Tuesday, September 28, 2010

Down in Front!

Usually I like a stand up guy. Who doesn't?

But I don't need one delivering my TV news, thank you very much.

I blame Wolf Blitzer.

Blitzer, on CNN, seems to have started this trend that's beginning to creep into other news programs---that is, the reporting of news stories standing up, the camera showing him head to toe.

I don't like it.

There's a reason why we call the TV news people talking heads, after all.

The only people I care to see standing up and walking around on the set are the weather folks, because they have big maps to show us and satellite images and they're more like class instructors to me---and those types are forever standing.

But the news anchors need to take a seat.

There's just something nerve wracking, to me, about having my top stories and breaking news delivered by someone standing. It's not natural.

Think about the conversations you have with people while one of you is standing. Such a confab is either very casual, or in an elevator, or in a retail outlet. Rarely do you have important, serious discussions while standing.

Isn't that the first rule of receiving sobering information?

"Are you sitting down? I think you'd better sit down for this."

So why should the deliverer of said sobering news be allowed to stand, as if he's giving a lecture on campus?

Why is this man standing in my living room?

They say that people identify with TV news people because it's like they're "coming into your living room."

But wouldn't you be nervous as hell to have someone standing in your living room, talking?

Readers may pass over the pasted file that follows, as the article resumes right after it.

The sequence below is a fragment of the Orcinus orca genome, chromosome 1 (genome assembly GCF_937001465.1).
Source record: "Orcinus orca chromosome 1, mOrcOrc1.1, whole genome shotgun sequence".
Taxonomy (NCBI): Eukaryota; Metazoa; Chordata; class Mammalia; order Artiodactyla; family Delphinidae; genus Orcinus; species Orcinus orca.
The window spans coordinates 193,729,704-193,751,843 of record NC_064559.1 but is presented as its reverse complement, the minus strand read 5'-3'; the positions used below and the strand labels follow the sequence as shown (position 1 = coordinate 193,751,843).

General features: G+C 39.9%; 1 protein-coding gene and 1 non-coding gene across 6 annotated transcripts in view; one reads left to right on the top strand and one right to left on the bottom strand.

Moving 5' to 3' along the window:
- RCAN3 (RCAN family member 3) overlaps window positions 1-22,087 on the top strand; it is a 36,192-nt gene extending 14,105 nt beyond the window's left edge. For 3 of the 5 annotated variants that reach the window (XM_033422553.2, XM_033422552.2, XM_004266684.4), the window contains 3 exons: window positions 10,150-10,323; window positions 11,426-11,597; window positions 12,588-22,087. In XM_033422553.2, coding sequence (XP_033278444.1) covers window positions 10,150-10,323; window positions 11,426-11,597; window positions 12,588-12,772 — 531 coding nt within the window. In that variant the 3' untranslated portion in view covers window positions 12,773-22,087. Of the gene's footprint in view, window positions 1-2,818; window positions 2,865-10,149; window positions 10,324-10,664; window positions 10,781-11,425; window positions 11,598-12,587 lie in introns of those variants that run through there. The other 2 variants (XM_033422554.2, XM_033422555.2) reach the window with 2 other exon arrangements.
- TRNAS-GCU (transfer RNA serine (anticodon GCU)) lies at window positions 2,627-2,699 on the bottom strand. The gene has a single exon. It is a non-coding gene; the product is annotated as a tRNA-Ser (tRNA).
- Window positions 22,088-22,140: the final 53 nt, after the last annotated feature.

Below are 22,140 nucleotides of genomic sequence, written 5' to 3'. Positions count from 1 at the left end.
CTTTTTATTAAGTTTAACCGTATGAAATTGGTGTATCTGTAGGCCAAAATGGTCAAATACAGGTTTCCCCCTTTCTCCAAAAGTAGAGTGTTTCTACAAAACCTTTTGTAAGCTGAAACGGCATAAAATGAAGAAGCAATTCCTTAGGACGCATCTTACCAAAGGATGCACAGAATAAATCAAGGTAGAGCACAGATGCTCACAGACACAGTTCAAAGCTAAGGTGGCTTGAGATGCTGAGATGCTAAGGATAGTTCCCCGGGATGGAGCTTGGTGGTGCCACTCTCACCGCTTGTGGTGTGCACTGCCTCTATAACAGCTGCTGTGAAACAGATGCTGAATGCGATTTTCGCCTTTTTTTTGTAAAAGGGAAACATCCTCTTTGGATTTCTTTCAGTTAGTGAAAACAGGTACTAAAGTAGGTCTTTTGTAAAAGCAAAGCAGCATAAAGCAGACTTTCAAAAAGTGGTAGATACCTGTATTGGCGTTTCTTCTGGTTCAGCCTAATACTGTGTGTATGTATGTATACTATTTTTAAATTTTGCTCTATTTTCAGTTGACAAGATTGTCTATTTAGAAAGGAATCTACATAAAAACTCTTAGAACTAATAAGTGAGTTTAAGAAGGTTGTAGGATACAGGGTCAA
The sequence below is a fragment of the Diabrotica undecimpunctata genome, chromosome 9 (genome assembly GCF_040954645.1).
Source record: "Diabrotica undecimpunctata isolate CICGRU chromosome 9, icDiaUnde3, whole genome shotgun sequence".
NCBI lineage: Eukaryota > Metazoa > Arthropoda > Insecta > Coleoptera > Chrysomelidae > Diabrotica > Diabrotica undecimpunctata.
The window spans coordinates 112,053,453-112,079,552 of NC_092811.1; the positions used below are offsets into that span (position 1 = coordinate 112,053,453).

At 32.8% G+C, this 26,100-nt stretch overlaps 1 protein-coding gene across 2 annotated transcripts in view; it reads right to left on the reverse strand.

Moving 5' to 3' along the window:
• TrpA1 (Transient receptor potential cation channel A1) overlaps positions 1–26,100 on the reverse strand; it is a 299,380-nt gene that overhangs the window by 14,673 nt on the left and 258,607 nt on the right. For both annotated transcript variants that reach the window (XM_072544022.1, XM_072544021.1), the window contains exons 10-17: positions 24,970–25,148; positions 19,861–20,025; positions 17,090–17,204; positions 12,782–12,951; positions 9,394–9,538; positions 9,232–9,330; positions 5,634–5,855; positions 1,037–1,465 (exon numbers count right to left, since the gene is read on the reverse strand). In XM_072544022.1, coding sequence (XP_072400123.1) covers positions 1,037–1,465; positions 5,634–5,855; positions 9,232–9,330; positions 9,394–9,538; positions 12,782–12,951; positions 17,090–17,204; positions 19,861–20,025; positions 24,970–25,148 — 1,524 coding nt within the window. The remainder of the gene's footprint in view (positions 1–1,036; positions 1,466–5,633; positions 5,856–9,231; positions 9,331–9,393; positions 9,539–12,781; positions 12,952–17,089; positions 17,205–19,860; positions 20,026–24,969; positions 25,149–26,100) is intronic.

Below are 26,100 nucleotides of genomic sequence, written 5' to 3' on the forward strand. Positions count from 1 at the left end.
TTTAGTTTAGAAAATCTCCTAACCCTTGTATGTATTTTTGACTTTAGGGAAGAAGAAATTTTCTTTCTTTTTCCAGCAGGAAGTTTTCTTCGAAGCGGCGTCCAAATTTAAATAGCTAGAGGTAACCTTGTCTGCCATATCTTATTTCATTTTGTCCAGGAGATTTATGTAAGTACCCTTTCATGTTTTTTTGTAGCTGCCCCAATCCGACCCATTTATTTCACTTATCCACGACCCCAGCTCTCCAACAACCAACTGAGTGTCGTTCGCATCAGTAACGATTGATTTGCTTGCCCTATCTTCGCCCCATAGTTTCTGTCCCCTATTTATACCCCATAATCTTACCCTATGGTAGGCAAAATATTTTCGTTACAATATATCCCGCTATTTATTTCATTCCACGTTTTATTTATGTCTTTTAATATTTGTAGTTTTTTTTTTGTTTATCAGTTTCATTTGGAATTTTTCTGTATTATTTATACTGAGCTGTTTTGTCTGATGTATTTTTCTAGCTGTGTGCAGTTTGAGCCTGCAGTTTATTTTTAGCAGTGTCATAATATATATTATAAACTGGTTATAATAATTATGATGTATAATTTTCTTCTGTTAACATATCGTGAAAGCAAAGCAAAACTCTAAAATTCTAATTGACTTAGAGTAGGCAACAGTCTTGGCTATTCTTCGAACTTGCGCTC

Wouldn't you have the urge to interrupt with, "Umm, why don't you have a seat?"

Yet there's Blitzer and some of his brethren, standing in front of huge screens, the cameras unable to stay put, either---they're forever panning and swooping and trucking.

Just sit down, look me in the eyes, and tell me what's going on.

Watching Blitzer in his self-described "Situation Room" (pssst---it's just a studio!) as he gives me the news in that bordering-on-yelling delivery style with the huge images behind him makes me anxious.

The only people who should be standing and giving me information are, once again, teachers, lecturers, and meteorologists.

Everyone else needs to return his or her tush to the chair.

It's the news, not open mike night.

Saturday, September 25, 2010

Friday Night Lights

I'm not a fan of football played under the lights, as a rule. And it has nothing to do with the Lions being shunned by "Monday Night Football" every year.

I know it's done for the almighty TV dollar, but night college football games especially rankle me---especially those played on days other than Saturday. College football games have been popping up all over the dial on Tuesdays, Wednesdays, Thursdays. That's not college football---that's just competitive "ER".

But there is some night football that tickles my fancy.

As the parent of a marching band member, one of the duties is to attend the home football games on Friday nights. There are far more daunting tasks.

High school football in prime time is OK by me because that's tradition. Once the stadiums around the country began installing lights in earnest in the 1960s, it was only natural to keep the high school gridders to a predominantly Friday schedule, and leave Saturday for college and Sunday for the pros.

There's no pretentiousness when you walk through the gates at the local high school stadium. There's not much cost either---five bucks a head at Warren Mott, where our daughter attends.

You pay a visit to the moms-run concession stand, buy some cheap goodies (hot dogs for a dollar each, sub sandwiches for two bucks) find some space on one of the aluminum bleacher benches, and settle in.